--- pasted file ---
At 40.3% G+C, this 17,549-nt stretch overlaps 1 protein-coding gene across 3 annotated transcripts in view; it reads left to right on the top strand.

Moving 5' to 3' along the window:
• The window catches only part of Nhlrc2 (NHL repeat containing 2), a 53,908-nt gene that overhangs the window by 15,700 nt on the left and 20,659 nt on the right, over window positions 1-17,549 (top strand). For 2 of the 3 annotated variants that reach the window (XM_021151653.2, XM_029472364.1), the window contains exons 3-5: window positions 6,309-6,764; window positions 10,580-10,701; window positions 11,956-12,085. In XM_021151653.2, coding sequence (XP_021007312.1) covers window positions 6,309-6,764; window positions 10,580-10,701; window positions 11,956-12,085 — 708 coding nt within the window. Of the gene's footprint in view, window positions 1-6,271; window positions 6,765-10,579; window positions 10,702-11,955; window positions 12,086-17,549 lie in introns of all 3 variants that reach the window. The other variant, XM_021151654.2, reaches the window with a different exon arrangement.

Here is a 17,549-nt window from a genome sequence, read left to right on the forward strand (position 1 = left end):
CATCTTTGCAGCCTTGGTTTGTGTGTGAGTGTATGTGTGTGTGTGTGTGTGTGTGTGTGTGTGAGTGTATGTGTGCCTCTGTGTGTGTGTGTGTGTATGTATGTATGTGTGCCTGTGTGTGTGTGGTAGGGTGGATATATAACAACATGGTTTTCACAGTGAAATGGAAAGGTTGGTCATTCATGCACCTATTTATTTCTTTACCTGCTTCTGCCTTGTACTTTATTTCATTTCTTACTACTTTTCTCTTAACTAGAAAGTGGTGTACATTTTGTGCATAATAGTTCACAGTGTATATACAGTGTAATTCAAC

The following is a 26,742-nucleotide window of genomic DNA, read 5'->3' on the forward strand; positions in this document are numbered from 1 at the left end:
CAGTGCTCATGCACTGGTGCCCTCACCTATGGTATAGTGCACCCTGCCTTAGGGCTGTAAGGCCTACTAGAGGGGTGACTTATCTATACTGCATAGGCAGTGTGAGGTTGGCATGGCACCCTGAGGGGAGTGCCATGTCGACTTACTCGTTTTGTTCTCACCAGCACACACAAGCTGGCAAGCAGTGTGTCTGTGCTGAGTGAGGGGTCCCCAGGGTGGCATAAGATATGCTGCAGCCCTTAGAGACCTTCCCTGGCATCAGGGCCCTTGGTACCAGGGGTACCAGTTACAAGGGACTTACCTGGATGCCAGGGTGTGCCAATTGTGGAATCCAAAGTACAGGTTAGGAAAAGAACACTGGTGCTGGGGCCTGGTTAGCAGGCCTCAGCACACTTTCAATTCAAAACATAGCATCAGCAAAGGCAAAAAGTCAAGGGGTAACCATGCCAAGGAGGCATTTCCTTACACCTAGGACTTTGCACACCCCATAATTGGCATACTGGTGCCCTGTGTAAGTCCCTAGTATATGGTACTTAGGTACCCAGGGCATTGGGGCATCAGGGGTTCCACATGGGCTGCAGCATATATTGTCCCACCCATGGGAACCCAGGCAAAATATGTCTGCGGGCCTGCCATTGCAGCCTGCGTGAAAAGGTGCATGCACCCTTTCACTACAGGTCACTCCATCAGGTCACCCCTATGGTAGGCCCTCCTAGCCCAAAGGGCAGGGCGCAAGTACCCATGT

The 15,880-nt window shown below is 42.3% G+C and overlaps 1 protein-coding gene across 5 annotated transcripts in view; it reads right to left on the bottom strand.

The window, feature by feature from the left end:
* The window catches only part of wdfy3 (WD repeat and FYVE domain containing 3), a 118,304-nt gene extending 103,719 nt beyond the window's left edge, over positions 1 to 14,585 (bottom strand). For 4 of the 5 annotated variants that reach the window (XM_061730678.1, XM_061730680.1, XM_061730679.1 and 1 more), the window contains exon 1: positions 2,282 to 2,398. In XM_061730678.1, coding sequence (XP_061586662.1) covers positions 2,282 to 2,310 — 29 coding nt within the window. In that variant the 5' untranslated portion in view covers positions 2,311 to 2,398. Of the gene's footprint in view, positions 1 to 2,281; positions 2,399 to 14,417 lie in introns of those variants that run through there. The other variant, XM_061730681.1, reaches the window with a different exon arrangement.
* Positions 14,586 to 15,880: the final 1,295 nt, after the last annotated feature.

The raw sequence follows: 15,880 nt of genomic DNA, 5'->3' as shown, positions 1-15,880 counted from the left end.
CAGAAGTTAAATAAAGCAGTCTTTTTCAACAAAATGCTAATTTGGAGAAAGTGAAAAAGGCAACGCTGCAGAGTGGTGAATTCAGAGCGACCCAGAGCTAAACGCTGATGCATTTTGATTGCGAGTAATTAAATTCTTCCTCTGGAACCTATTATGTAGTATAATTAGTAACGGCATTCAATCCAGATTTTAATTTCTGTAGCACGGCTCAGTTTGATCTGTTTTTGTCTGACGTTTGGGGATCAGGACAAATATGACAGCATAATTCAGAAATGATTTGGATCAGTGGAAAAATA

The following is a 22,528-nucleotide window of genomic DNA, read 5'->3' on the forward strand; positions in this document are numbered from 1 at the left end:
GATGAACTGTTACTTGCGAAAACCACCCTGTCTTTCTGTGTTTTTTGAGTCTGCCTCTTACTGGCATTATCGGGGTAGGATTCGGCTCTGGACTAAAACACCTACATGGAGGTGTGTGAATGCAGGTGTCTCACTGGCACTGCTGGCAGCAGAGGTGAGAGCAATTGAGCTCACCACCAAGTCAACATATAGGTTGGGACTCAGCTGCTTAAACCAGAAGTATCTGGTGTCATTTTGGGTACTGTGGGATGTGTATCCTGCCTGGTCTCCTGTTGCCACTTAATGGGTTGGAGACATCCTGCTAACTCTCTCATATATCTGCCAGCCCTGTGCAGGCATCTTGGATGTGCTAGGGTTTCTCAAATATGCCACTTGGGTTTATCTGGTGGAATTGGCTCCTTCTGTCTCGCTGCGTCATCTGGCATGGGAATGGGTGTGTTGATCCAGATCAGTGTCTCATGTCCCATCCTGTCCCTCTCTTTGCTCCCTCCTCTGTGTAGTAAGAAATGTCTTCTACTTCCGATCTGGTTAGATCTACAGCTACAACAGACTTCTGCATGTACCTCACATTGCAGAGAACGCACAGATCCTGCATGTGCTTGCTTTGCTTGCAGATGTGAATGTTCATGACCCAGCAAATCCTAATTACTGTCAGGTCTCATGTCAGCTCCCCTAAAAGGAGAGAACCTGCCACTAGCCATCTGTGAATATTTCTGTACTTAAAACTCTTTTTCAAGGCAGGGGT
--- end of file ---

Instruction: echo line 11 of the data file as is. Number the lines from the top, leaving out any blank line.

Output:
* Positions 14,586 to 15,880: the final 1,295 nt, after the last annotated feature.